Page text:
Toronto Feature: Stockyards (en anglais seulement)

Cet article provient du app "Toronto in Time". Il est uniquement disponible en anglais.

Toronto Feature: Stockyards

"Stockyards Reinforce 'Hogtown' Reputation"

This text is from the free Toronto in Time app, which was created by The Canadian Encyclopedia and is available from the App Store and the Google Play store. Visit its companion website, which is linked below, to explore all the features of the app online.

Toronto's reputation as "Hogtown" did not start in the Junction, but it was here that the reputation was forged. Like many industries, the stockyards were attracted to the Junction by the many rail connections that give the neighbourhood its name. In the Junction, you could get goods to and from any part of the country.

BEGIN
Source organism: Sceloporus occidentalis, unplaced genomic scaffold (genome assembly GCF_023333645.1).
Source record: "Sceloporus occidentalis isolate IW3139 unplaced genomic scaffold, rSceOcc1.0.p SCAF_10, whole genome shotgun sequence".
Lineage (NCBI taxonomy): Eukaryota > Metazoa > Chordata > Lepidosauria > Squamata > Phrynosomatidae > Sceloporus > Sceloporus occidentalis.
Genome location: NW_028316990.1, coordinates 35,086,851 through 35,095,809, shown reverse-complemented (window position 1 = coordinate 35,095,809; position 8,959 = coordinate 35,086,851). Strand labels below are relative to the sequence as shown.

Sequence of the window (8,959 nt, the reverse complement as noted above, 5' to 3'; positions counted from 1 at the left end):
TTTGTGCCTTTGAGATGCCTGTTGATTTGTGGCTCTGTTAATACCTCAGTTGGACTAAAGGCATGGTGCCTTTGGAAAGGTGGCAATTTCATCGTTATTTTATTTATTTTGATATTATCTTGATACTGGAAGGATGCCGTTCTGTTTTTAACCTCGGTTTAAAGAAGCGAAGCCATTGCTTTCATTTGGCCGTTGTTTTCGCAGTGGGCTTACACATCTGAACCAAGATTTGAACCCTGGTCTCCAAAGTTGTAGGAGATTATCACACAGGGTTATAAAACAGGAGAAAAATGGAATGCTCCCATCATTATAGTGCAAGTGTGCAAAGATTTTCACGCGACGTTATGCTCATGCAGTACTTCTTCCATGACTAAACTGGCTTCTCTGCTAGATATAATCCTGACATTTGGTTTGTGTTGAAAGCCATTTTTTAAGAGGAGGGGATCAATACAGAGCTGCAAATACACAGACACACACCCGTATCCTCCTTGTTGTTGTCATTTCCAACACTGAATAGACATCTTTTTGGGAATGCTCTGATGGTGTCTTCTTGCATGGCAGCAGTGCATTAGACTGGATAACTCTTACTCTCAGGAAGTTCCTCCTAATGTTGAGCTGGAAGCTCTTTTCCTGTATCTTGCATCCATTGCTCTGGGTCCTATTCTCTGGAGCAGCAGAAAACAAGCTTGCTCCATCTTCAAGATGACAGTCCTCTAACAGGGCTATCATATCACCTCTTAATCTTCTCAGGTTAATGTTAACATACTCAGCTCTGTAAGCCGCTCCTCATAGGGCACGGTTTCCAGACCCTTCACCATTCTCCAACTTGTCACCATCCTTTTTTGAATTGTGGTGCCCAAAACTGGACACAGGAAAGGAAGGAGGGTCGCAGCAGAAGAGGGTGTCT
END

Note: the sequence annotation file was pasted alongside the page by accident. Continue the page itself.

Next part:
The Union Stock Yards (later the Ontario Stock Yards) first opened in 1903 at the southwest corner of Keele and St Clair. They were mostly known for dealing in cattle and hogs, although for many years the stockyards also dealt in horses. Frequently, animals would escape and it was not uncommon for local firefighters to be called in to wrangle a stray cow that had wandered onto a busy street.

The stockyards were a place where live animals were brought to be sold. Their presence, however, soon attracted many meat-packing companies that would buy animals and butcher them. These companies were for many years a major source of jobs in the area, and a major source of unpleasant smells.

The stockyards closed in the early 1990s and in recent years the land has been redeveloped as big-box retail space.


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